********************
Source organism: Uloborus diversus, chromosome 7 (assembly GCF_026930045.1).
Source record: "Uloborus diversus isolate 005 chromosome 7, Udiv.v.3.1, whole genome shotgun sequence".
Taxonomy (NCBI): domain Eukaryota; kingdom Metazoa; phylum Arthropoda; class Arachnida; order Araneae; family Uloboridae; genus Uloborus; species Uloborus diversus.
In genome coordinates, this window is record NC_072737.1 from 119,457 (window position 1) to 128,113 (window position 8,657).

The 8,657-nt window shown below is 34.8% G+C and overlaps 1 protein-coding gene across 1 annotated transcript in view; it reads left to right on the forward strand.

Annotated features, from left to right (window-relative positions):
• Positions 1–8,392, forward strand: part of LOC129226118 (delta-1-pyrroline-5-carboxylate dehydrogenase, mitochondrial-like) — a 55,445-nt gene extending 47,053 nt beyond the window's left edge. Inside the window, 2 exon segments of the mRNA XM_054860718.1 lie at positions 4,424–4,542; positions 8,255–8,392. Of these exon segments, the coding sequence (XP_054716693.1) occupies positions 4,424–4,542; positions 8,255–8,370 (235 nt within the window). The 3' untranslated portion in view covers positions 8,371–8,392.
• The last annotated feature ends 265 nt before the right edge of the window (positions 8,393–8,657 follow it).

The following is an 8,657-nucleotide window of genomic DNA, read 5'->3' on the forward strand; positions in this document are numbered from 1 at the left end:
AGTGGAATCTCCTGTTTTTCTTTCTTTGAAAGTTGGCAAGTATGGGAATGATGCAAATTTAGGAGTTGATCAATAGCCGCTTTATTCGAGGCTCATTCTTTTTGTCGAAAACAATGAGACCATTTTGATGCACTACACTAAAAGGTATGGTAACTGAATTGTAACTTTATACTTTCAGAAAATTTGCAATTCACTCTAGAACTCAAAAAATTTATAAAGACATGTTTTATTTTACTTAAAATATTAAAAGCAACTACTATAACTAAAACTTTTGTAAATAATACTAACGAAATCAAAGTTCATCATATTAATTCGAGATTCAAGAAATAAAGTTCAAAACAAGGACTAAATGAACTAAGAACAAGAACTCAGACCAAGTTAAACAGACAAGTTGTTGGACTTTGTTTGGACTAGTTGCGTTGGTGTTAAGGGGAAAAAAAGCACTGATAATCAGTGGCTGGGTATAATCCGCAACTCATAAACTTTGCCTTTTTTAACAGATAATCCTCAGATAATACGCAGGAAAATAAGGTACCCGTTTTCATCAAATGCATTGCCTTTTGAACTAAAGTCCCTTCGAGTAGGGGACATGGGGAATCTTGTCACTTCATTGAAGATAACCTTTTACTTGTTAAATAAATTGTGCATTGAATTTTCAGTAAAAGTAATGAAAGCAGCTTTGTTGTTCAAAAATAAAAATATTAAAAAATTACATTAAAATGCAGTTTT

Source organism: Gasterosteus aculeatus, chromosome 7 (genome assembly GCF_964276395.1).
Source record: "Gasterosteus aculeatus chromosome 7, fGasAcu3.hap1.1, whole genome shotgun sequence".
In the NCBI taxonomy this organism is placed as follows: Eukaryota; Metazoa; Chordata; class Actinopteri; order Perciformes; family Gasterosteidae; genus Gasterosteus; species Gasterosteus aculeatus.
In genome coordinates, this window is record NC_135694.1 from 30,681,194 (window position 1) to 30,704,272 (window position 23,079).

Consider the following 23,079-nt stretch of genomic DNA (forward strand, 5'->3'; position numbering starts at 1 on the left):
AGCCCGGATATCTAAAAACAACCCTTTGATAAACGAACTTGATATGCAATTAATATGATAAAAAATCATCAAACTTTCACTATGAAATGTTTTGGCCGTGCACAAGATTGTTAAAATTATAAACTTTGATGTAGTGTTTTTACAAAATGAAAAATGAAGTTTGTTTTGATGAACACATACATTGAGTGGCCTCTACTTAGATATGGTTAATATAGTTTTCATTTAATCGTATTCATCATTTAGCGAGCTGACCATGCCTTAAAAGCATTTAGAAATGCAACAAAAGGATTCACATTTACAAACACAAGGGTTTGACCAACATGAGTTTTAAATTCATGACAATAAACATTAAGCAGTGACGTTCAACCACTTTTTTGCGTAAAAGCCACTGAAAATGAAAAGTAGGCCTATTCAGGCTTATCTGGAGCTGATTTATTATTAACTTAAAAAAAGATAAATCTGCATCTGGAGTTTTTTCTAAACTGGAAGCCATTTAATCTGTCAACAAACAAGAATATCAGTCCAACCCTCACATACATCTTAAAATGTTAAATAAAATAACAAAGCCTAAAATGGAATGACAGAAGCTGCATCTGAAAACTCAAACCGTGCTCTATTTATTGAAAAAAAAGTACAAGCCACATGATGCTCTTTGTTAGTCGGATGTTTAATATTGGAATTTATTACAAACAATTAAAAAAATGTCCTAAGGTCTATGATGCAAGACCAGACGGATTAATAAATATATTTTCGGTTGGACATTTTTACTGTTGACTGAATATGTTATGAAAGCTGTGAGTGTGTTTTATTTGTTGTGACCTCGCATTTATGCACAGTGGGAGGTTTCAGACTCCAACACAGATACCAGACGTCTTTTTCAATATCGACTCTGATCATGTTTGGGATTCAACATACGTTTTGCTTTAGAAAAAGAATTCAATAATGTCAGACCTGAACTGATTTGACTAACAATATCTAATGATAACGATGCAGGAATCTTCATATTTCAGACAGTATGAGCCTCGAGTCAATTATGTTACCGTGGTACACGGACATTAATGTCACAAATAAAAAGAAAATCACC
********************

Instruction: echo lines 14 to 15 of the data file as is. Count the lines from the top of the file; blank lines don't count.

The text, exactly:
In genome coordinates, this window is record NC_135694.1 from 30,681,194 (window position 1) to 30,704,272 (window position 23,079).

Consider the following 23,079-nt stretch of genomic DNA (forward strand, 5'->3'; position numbering starts at 1 on the left):